Cardiac Resynchronisation Therapy (CRT)

Cardiac resynchronisation therapy (CRT) is now an established therapy for a number of people with heart failure. This involves placing an extra pacemaker lead in the heart in addition to the ones used in normal pacemakers or implantable cardioverter defibrillators. The aim of this is to help the left ventricle, one of the main pumping chambers of the heart, pump better. Although this is not suitable for all people with heart failure, fo those that fulfil certain criteria there is a 80% or more chance of improving symptoms such as breathlessness. Recent data suggests that these devices may also lengthen life span and reduce the chance of hospital admission.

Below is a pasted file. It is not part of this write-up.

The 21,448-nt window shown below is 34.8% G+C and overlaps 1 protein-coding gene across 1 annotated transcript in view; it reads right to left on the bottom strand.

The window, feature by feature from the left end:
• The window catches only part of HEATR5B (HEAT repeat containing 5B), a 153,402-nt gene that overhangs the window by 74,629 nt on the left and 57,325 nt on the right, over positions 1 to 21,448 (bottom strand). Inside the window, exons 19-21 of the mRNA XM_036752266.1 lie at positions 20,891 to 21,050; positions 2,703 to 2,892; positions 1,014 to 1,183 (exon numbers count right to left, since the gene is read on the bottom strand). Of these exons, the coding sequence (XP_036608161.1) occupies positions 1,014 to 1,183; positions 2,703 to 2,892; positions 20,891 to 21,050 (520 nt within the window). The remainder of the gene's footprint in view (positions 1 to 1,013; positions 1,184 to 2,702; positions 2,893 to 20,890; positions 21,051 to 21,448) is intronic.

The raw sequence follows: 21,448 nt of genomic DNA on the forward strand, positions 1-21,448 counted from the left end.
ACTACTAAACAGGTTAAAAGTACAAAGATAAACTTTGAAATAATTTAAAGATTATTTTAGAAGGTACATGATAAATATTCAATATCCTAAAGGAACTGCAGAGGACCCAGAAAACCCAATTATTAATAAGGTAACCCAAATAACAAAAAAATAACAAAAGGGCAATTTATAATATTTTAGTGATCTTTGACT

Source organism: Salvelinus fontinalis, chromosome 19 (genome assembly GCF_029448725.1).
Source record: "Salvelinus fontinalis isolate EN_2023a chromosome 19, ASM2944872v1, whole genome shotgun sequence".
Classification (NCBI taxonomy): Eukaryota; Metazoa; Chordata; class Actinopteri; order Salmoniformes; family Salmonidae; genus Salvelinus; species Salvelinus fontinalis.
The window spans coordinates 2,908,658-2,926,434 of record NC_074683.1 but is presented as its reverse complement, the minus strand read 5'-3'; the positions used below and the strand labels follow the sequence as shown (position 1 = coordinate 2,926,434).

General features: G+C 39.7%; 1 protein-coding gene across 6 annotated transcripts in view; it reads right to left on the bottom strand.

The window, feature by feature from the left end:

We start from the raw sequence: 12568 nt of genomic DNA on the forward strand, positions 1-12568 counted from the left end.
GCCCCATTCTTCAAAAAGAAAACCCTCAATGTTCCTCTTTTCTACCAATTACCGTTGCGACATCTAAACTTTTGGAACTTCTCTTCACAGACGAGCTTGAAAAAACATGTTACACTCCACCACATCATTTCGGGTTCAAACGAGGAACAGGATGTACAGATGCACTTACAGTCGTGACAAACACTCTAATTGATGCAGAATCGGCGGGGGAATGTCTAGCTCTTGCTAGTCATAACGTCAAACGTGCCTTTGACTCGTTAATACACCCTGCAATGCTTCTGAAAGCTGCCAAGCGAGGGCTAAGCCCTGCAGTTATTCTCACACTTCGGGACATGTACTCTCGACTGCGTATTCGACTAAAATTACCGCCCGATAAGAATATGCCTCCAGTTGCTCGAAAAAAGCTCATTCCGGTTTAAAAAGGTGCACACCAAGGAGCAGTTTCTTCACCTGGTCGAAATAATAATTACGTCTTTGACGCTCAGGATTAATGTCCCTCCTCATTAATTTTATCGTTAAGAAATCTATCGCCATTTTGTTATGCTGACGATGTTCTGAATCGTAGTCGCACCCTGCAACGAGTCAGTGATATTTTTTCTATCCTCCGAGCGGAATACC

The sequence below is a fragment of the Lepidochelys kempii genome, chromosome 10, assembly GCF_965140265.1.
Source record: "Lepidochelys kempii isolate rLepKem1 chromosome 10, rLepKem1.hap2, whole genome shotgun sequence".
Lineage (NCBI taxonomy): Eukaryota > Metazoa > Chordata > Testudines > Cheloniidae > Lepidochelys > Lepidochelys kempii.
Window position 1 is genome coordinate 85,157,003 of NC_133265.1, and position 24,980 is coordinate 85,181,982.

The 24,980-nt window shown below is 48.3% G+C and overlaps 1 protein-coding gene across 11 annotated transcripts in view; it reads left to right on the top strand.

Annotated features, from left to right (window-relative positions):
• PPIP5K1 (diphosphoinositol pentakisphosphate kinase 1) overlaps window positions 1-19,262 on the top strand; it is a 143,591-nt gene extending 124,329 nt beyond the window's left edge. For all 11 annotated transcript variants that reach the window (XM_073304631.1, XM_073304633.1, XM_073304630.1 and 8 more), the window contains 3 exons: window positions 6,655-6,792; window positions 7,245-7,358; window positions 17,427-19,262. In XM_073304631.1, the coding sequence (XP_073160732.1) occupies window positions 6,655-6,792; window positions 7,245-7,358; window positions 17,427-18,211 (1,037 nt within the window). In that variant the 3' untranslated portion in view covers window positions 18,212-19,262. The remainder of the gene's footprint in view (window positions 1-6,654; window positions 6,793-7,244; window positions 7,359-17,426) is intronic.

The implantation procedure is very similar to that of normal pacemakers or implantable cardioverter defibrillators  in terms of risk. The only additional risks are that some x-ray dye (contrast) is used but this normally causes no problems. Also in a small number of people it is not possible to get the extra pacemaker lead in because of variations in anatomy. If this is the case there may be alternative methods that can be explored at a later time so it may be that it is still possible to benefit from this therapy.